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Tuesday, 30 October 1956


Mr SPEAKER - Order! The honorable member's time has expired.

Mr. THOMPSON(Port Adelaide) [9.33J. - I was interested in the resume that the honorable member for Wilmot (Mr. Duthie) gave of the domestic difficulties of Tasmania, but I do not desire to deal with thai phase of the matter at the moment. We are considering a bill to authorize the making of special grants to South Australia. Western Australia and Tasmania. This system has been in operation for many years, but, at times, it creates difficulties for the claimant States, as they are called. Even year, each claimant State has to present to the Commonwealth Grants Commission an estimate of its expenditure for the coming year. The commission examines the estimate and decides whether' the State will require a special grant to enable it to provide services reasonably comparable with those provided by the major States - that is. New South Wales, Victoria and Queensland. On that basis, a grant is made to the claimant State, subject to variation in a later year.

That is where the difficulties arise. Some years ago, I spoke on a bill similar to this one on the same night as the Premier of South Australia delivered his budget speech to the South Australian Parliament. I explained then that I thought conditions would become difficult for South Australia if certain circumstances arose. The next day, when I read in my newspaper what the Premier of South Australia had said - 1 was unaware of it when I spoke - I discovered that the very thing that I had said might occur had occurred. According to the Commonwealth Grants Commission, South Australia had been overpaid two years previously and the amount of the overpayment had been deducted from the grant that was to be made in respect of the then current period.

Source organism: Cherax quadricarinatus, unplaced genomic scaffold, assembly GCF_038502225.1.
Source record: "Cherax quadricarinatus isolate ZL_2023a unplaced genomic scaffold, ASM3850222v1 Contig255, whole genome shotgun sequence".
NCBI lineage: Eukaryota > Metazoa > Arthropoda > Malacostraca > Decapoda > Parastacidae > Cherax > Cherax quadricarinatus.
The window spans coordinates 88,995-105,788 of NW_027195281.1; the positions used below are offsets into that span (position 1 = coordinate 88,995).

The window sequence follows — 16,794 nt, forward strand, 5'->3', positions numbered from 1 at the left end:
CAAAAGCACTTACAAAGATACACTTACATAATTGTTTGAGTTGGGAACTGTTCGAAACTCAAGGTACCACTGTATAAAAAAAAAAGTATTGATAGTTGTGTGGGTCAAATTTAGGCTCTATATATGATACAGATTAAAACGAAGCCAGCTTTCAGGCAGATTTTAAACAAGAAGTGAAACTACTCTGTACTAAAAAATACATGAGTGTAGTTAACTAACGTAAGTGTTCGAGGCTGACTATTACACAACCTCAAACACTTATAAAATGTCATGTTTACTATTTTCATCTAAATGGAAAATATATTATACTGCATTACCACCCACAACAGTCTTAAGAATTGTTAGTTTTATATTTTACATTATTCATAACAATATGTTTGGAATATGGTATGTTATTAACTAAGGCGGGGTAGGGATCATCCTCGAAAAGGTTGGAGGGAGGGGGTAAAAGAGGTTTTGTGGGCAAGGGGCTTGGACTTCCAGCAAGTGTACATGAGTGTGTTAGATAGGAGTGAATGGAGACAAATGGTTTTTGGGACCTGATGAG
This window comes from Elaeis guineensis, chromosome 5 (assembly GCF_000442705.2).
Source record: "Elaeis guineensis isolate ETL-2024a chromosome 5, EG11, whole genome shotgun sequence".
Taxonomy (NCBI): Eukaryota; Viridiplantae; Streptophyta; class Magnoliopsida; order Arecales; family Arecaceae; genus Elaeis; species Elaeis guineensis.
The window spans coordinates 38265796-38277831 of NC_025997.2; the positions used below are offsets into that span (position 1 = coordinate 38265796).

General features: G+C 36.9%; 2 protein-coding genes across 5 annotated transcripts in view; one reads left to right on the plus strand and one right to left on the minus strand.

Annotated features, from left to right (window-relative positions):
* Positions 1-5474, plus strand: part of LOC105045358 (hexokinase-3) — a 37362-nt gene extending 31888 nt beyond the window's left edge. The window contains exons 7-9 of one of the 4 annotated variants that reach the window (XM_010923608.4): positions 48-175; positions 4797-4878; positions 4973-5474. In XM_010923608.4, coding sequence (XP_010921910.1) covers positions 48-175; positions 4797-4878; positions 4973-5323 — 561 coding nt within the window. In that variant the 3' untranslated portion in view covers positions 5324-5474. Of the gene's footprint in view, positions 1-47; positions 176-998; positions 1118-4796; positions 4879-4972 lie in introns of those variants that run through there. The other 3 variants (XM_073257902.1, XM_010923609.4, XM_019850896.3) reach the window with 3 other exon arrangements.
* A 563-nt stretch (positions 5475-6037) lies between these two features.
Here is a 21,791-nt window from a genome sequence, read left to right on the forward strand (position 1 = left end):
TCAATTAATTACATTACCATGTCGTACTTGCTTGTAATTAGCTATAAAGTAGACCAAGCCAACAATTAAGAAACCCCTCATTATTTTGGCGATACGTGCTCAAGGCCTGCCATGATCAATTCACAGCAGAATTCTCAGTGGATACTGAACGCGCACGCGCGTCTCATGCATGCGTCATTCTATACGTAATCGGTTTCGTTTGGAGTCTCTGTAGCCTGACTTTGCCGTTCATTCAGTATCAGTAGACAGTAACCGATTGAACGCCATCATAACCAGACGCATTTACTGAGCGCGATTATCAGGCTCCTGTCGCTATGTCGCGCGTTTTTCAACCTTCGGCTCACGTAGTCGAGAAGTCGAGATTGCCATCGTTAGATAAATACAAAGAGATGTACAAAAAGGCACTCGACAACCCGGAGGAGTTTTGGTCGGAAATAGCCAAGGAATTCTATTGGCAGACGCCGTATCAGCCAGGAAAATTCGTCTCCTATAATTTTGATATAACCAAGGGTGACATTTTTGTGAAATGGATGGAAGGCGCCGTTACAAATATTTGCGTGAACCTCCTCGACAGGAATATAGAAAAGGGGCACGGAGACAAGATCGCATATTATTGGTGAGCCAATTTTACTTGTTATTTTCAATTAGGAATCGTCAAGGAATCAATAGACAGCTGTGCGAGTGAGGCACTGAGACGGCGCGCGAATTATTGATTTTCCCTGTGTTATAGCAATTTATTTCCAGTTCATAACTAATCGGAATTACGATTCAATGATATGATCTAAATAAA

Some people say that unification, although it is a part of the platform of the Labour party, is only a Labour dream and that it is not practicable. I point out that the special grants that have been made over the years under measures such as this have tended to bring about a certain degree of unification. A claimant State makes a claim for a special grant to enable it to carry on. but if it is not able to prove to the Commonwealth Grants Commission that the charges it is making for railway services, water services and other services are comparable with the charges made by the major States for similar services, it docs not get all that it asks for. In order to qualify for special grants, the claimant States are compelled to impose extra taxation and demand extra payments from the people. This brings about a certain degree of uniformity between the States in relation to railway charges and other charges. I admit that the system does not bring the charges made by all States to the same level, but it does tend towards uniformity. 1 have been looking at the twenty-third report of the Commonwealth Grants Commission, which we obtained only a week or so ago. The table on page 40 of the report shows the budget results of the claimant States, lt shows the amount of revenue raised by taxation under various headings in 1953-54 and in 1954-55, and then it gives the difference between the two amounts There is almost an obligation on a claimant State to increase its charges and taxes each year if it wants to qualify for special grants In 1953-54 South Australia collected £2,367,000 in motor taxation and in 1954-55 the amount went up to £3,150,000 - an increase in one year of £783,000. I admit that the number of motor vehicle registrations increased, but that increase was not sufficiently great to account for the increase in revenue that I have mentioned. I find from the report that the revenue from other State taxation in 1953-54 was £4,170,000 and that in the next year the figure jumped to £4,396,000- an increase of £226,000 Debt-charges recoveries rose by £592,000 from £2,933,000 to £3,525,000. Territorial revenue increased from £309,000 in 1953- 54 to £459,000 in 1954-55, an increase of £150,000. Railway revenues increased from £12,806,000 in 1953-54 to £13,107,000 in 1954-55. Revenue from business undertakings increased from £3,942,000 in 1953-54 to £4,716,000 in 1954- 55, an increase of £774,000.